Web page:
Wednesday, February 19, 2014

"McKenzie Funk's new book... is so dang entertaining, you forget you're reading about our very survival (or decline) as a species." ~Lynn

A fascinating investigation into how people around the globe are cashing in on a warming world

McKenzie Funk has spent the last six years reporting around the world on how we are preparing for a warmer planet. Funk shows us that the best way to understand the catastrophe of global warming is to see it through the eyes of those who see it most clearly—as a market opportunity.

Global warming’s physical impacts can be separated into three broad categories: melt, drought, and deluge. Funk travels to two dozen countries to profile entrepreneurial people who see in each of these forces a potential windfall.

The melt is a boon for newly arable, mineral-rich regions of the Arctic, such as Greenland—and for the surprising kings of the manmade snow trade, the Israelis. The process of desalination, vital to Israel’s survival, can produce a snowlike by-product that alpine countries use to prolong their ski season.
Drought creates opportunities for private firefighters working for insurance companies in California as well as for fund managers backing south Sudanese warlords who control local farmland. As droughts raise food prices globally, there is no more precious asset.
The deluge—the rising seas, surging rivers, and superstorms that will threaten island nations and coastal cities—has been our most distant concern, but after Hurricane Sandy and failure after failure to cut global carbon emissions, it is not so distant. For Dutch architects designing floating cities and American scientists patenting hurricane defenses, the race is on. For low-lying countries like Bangladesh, the coming deluge presents an existential threat.
Funk visits the front lines of the melt, the drought, and the deluge to make a human accounting of the booming business of global warming. By letting climate change continue unchecked, we are choosing to adapt to a warming world. Containing the resulting surge will be big business; some will benefit, but much of the planet will suffer. 
McKenzie Funk has investigated both sides, and what he has found will shock us all.
To understand how the world is preparing to warm, Windfall follows the money.

Lynn says:
"QUITE an eyeopener about how neoliberal privatization forces and the astronomical profits to be made from climate change contort the uses to which science is applied, McKenzie Funk's new book, Windfall: The Booming Business of Global Warming is so dang entertaining, you forget you're reading about our very survival (or decline) as a species. It's definitely sobering stuff to watch as vast land and water tracts are sold to the highest bidders at auction, making the melting arctic a bonanza for extraction of petroleum, zinc, molybdenum, rare earth minerals and more, and as vodka-for-land deals in the Ukraine set the stage for a new privately owned breadbasket to the world. Funk's wit and trenchant observations make the book too jaw-dropping an exploration of human intelligence combined with its opposite- plus hubris- to put down. It would be too simple and pedantic to vilify the major players, and fortunately we have a writer here who goes the extra thousand miles to dig so deeply into both the hard science of the gargantuan human carbon footprint on the planet as well as the psychology of the very human, often likable, complex scientists, corporate think-tank 'futurists' and investors who are shaping our future that it's hard to miss our own part to play in this unfolding drama.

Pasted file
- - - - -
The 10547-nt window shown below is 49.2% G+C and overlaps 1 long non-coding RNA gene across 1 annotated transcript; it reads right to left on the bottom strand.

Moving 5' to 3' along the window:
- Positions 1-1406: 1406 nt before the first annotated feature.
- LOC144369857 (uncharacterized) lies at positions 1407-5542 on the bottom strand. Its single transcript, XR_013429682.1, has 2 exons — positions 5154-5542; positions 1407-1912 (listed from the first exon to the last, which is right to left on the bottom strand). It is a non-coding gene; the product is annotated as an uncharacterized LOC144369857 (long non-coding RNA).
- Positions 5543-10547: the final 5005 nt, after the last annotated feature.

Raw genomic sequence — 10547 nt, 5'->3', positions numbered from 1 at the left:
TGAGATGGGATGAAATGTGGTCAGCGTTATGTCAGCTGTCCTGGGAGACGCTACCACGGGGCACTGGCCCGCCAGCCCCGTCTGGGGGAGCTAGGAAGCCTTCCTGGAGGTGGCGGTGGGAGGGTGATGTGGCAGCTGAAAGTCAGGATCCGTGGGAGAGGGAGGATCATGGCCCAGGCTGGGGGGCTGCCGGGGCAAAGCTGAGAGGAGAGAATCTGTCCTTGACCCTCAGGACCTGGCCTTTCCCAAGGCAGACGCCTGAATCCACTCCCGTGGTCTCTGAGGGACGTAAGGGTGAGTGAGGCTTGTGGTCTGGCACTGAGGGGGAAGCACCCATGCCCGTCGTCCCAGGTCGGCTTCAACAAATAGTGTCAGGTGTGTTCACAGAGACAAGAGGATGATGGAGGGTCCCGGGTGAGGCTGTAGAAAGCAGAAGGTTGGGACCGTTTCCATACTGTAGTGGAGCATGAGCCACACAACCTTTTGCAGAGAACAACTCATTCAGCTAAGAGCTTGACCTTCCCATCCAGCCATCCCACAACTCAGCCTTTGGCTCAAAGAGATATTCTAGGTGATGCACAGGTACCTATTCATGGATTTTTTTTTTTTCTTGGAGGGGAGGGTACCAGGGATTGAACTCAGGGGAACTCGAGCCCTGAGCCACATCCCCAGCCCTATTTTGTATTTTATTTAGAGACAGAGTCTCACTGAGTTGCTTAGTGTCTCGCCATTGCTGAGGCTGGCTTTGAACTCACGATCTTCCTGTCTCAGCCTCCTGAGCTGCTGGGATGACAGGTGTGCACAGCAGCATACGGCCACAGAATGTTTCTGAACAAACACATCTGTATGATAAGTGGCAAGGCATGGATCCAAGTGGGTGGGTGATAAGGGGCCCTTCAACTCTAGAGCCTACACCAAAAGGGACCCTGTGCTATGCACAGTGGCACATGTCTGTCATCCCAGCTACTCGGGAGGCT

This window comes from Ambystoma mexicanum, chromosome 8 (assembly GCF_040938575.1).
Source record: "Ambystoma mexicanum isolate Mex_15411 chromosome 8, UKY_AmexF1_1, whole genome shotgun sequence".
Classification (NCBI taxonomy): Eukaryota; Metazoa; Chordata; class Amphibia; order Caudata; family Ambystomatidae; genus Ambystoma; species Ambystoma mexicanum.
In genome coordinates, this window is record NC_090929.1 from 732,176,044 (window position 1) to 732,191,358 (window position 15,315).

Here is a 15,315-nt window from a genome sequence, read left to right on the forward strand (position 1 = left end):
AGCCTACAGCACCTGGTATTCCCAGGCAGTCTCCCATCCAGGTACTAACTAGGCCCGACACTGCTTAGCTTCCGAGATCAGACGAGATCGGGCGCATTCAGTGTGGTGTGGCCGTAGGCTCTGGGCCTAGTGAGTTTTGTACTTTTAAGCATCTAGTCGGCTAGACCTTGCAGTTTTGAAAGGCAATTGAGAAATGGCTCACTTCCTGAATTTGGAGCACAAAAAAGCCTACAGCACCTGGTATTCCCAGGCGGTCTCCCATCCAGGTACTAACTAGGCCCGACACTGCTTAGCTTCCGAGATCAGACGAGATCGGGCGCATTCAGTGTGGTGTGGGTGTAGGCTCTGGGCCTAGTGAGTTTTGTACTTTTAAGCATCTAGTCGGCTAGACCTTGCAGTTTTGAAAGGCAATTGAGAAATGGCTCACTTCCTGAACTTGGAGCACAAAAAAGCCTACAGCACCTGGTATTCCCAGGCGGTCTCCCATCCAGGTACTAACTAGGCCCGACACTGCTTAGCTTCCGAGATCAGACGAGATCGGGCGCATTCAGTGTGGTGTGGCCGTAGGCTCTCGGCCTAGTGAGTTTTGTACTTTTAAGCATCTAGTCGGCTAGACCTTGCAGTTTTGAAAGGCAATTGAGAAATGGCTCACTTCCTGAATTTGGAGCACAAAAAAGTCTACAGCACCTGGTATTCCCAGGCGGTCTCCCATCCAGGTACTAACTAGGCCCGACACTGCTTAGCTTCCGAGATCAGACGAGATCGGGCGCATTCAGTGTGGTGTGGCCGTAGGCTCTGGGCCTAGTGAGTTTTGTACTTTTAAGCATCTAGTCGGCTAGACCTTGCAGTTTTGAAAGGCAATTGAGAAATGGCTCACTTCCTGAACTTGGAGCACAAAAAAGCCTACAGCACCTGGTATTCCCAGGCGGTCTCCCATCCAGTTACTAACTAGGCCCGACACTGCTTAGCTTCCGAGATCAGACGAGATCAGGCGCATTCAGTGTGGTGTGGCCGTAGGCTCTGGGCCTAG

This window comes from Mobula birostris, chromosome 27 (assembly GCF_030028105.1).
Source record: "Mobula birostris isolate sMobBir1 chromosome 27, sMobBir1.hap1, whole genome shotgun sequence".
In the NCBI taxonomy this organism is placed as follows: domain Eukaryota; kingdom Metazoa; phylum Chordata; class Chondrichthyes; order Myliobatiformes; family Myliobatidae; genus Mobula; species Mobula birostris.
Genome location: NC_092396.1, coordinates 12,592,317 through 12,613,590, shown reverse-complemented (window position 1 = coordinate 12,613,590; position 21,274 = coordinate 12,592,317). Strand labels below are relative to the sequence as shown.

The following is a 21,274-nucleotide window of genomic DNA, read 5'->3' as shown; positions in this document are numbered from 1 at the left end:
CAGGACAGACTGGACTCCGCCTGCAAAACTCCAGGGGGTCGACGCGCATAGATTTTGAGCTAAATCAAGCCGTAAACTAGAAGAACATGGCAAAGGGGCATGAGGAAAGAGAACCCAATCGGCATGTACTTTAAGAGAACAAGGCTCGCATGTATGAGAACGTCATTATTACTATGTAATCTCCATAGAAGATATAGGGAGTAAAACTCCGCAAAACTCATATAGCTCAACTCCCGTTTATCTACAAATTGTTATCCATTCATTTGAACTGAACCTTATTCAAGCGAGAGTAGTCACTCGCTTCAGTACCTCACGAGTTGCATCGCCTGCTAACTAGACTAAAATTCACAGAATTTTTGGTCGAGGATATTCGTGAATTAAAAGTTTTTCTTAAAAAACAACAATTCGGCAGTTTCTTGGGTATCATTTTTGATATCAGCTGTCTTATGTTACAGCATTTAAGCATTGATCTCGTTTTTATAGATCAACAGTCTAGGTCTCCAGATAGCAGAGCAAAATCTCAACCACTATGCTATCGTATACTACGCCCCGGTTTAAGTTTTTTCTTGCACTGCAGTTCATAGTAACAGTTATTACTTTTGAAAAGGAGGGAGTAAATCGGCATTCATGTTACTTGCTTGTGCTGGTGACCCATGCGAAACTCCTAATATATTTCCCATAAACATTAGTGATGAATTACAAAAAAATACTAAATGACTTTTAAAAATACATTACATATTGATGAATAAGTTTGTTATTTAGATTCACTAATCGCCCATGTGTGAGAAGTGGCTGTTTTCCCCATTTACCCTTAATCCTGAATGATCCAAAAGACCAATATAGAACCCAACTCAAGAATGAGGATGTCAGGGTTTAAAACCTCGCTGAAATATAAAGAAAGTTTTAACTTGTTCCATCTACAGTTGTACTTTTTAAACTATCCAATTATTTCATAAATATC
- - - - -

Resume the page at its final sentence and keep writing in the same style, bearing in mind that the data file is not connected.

How often do you get to meet a former AIG trader dealing with a warlord to acquire future farmland or hang out at a Deutchbank 'green' extravaganza with a real 6' long anaconda near a fake waterfall in Manhattan, look at dengue-fever mosquitoes being genetically modified or marvel at geoengineering schemes that seem straight out of a Kurt Vonnegut novel, and with the understated but inescapable Vonnegut-like conscience, considering the island nation states scrambling to define what their citizens' status will be once their homeland is entirely submerged underwater? Well, all I can say is read this book. You won't be sorry. Or, you might be very sorry, but sorry could be what it takes to glean an understanding of the Shakespearean learning curve we're on and what a ride we're in for. (spoiler alert: Tempting to say Yeee-haww, but I'm not tellin' where the Dr. Strangelove reference is in the book)." 

Lynn also writes reviews for "The Voice".

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